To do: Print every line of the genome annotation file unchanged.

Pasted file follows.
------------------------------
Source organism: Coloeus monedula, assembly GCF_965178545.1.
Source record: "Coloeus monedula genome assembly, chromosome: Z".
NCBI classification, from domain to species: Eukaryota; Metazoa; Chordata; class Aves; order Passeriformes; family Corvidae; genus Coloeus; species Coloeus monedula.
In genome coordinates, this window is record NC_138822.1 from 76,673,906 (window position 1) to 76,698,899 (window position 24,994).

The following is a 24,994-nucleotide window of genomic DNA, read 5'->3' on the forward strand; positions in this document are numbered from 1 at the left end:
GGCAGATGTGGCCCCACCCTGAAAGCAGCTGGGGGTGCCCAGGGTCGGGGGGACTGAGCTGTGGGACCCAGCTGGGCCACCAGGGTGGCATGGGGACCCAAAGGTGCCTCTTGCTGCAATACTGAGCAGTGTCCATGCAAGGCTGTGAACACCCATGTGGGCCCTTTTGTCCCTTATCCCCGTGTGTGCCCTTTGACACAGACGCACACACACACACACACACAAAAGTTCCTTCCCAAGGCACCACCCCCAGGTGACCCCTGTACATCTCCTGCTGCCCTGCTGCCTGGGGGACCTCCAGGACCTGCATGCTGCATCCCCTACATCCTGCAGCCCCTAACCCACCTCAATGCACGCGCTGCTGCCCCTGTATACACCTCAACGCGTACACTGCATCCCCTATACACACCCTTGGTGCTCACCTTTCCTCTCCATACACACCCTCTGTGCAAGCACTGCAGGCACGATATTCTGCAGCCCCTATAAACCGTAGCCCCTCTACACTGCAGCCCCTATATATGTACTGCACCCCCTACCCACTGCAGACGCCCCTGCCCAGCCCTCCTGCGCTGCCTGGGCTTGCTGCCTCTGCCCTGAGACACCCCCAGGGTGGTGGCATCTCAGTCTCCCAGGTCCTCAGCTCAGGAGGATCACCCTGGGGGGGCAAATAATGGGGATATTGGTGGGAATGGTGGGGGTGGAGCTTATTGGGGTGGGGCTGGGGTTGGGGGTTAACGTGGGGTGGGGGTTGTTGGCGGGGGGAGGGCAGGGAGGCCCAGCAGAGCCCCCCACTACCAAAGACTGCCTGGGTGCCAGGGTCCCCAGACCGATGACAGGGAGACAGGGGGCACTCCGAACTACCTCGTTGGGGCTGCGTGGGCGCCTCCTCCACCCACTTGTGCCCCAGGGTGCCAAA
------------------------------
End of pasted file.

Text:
Source organism: Coloeus monedula, assembly GCF_965178545.1.
Source record: "Coloeus monedula genome assembly, chromosome: Z".
NCBI classification, from domain to species: Eukaryota; Metazoa; Chordata; class Aves; order Passeriformes; family Corvidae; genus Coloeus; species Coloeus monedula.
In genome coordinates, this window is record NC_138822.1 from 76,673,906 (window position 1) to 76,698,899 (window position 24,994).

The following is a 24,994-nucleotide window of genomic DNA, read 5'->3' on the forward strand; positions in this document are numbered from 1 at the left end:
GGCAGATGTGGCCCCACCCTGAAAGCAGCTGGGGGTGCCCAGGGTCGGGGGGACTGAGCTGTGGGACCCAGCTGGGCCACCAGGGTGGCATGGGGACCCAAAGGTGCCTCTTGCTGCAATACTGAGCAGTGTCCATGCAAGGCTGTGAACACCCATGTGGGCCCTTTTGTCCCTTATCCCCGTGTGTGCCCTTTGACACAGACGCACACACACACACACACACAAAAGTTCCTTCCCAAGGCACCACCCCCAGGTGACCCCTGTACATCTCCTGCTGCCCTGCTGCCTGGGGGACCTCCAGGACCTGCATGCTGCATCCCCTACATCCTGCAGCCCCTAACCCACCTCAATGCACGCGCTGCTGCCCCTGTATACACCTCAACGCGTACACTGCATCCCCTATACACACCCTTGGTGCTCACCTTTCCTCTCCATACACACCCTCTGTGCAAGCACTGCAGGCACGATATTCTGCAGCCCCTATAAACCGTAGCCCCTCTACACTGCAGCCCCTATATATGTACTGCACCCCCTACCCACTGCAGACGCCCCTGCCCAGCCCTCCTGCGCTGCCTGGGCTTGCTGCCTCTGCCCTGAGACACCCCCAGGGTGGTGGCATCTCAGTCTCCCAGGTCCTCAGCTCAGGAGGATCACCCTGGGGGGGCAAATAATGGGGATATTGGTGGGAATGGTGGGGGTGGAGCTTATTGGGGTGGGGCTGGGGTTGGGGGTTAACGTGGGGTGGGGGTTGTTGGCGGGGGGAGGGCAGGGAGGCCCAGCAGAGCCCCCCACTACCAAAGACTGCCTGGGTGCCAGGGTCCCCAGACCGATGACAGGGAGACAGGGGGCACTCCGAACTACCTCGTTGGGGCTGCGTGGGCGCCTCCTCCACCCACTTGTGCCCCAGGGTGCCAAA